After dropping Tim off at his home, I checked into the Family House which is walking distance from UPMC. I immediately ran into a women I knew from my previous stay. Her daughter had received a liver transplant from a family friend and was  recuperating at the time.  She had gone home and was doing well until she got the flu –which turned into more issues. She was eventually air-lifted from Miami to Pittsburgh and after a two month stay in the hospital she is finally doing better.  

As I sit here writing this blog in the library at the family home a woman walks in looking for a book. She stopped to tell me her story about her son, you see this is a safe place where we all feel part of an extended family. Her son had received a double lung transplant, she cried as she told me the story of sitting by her son’s bedside one night at the hospital and listening to his labored breathing and how he would take a breath and then grunt trying to catch his next. As a Mom she felt so sad as she listened to him fight for every breath. She smiled with tears in her eyes it’s been 3 weeks since he has received his new lungs and he is now breathing and recuperating well.

I wondered this morning as I sat in a very busy waiting room at UPMC Starlz Transplant center if the nurses and doctors who tended to us really understood the miracles in the lives of these recipients and the work they do?

Miracles are happening every day! I am grateful for good news.



broken – Living Kidney Donor

Tim is still in intensive care, we are not completely sure what is going on. His kidney is responding better each day, however it’s not completely functional. Tim is in a confused state, they have him in ICU and strapped to the bed; when he is awake he wants to go home and remove his IV’s… They have ruled out uremia (thank god) and his infection seems to be clearing up. The transplant team is testing him for everything, however they believe his medications have simply not filtered through his body – therefore resulting in access of medications since his surgery.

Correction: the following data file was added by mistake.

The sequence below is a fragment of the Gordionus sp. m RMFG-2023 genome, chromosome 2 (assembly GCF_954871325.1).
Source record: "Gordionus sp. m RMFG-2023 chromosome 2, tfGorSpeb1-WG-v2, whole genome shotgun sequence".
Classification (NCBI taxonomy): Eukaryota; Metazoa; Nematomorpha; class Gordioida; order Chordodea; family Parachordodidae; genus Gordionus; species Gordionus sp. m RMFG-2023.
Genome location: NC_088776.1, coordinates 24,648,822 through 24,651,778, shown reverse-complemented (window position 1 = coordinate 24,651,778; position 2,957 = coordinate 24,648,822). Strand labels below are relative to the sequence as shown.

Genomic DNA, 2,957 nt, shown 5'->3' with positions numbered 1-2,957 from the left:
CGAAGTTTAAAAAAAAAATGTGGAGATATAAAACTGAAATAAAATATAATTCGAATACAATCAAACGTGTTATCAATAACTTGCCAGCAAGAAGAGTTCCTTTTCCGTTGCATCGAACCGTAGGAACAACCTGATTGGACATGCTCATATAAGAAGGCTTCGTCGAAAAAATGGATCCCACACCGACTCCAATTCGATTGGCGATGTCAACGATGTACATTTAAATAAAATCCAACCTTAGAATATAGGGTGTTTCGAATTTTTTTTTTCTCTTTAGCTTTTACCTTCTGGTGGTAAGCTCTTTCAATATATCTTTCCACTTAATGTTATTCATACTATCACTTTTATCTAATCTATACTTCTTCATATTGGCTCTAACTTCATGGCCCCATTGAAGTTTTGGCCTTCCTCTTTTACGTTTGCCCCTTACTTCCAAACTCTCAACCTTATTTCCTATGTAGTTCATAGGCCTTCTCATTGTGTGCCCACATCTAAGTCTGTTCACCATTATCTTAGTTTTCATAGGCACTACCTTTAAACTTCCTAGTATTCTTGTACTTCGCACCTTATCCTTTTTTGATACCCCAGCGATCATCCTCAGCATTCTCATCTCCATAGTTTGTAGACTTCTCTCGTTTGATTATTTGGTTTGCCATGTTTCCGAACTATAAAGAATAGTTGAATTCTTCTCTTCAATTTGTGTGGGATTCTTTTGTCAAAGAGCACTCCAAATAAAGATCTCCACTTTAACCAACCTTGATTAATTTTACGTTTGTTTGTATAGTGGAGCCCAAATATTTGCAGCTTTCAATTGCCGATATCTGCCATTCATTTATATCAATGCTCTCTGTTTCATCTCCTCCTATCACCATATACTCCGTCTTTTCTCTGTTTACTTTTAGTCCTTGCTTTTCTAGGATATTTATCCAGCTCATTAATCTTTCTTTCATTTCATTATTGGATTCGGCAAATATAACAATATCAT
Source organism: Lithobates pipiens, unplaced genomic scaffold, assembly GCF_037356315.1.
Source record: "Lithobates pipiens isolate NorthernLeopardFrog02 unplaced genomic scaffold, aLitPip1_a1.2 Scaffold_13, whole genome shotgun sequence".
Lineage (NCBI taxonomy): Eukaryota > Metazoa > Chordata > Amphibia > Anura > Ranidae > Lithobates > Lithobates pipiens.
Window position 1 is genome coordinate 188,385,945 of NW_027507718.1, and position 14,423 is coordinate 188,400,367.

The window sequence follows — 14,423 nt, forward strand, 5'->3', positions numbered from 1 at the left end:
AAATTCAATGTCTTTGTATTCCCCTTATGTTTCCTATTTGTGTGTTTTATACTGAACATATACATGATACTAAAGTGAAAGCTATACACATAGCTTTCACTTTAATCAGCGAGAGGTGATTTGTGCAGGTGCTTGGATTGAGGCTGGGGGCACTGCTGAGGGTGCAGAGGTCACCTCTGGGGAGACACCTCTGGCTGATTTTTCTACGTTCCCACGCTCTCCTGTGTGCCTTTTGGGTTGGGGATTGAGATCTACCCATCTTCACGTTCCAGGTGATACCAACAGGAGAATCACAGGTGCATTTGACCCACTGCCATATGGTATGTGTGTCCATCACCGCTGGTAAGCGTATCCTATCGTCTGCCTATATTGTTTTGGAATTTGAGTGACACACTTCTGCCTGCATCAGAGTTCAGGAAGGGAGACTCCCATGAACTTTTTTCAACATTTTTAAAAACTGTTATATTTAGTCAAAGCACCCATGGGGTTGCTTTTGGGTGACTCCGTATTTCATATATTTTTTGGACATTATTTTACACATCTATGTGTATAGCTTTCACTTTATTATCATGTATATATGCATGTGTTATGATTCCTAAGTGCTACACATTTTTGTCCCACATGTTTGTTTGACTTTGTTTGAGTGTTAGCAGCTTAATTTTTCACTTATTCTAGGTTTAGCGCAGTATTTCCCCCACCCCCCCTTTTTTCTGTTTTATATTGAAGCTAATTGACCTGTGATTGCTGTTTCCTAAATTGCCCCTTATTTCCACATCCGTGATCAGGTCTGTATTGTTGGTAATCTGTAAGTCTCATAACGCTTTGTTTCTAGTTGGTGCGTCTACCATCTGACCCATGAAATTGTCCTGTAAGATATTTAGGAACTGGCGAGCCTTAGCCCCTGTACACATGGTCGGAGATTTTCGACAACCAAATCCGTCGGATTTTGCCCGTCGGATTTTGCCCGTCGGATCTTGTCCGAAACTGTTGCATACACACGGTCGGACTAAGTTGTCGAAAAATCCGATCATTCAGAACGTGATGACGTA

For me I  feel shattered, I have always had a picture of what my life will look like. Now I see a broken image, I suppose this is because of all the changes that have impacted my life this year.  I feel exhausted mainly because of my own surgery along with worrying for Tim.  It feels odd where almost three weeks ago I was running a few miles a day and today I am walking slowly around the block in my neighborhood (which isn’t very far).  At night I am sore and get up often to stretch and walk around the house. I am eating healthy and juicing daily to build up my energy!

It sounds like I am feeling sorry for myself, I do have many good things going on; I am making new plans for my business which is exciting. I spoke to my son Juliun and will see him and Natalie in Los Angeles on Saturday.  I will see my younger son the following week, I do miss my children they both live so far away. We raised them to think big and see the world and they are doing exactly that ~ I am so proud of them.

For me I am praying that tomorrow Tim will be out of ICU and back in his room recovering. I will need to be more patient with myself and get the rest I need and realize that I have a lot of freedom in my future, I can can create my own path from scratch.

I am so grateful for my family and friends.  My friend Carol made me this awesome stew and chicken soup that I eat daily.  I have received so much love and support from friends and family through all of this.

Throughout this process, I have posted on facebook a request to send prayers and thoughts Tim’s way. I really do believe the more positive energy sent Tim’s way the better.

Good night. w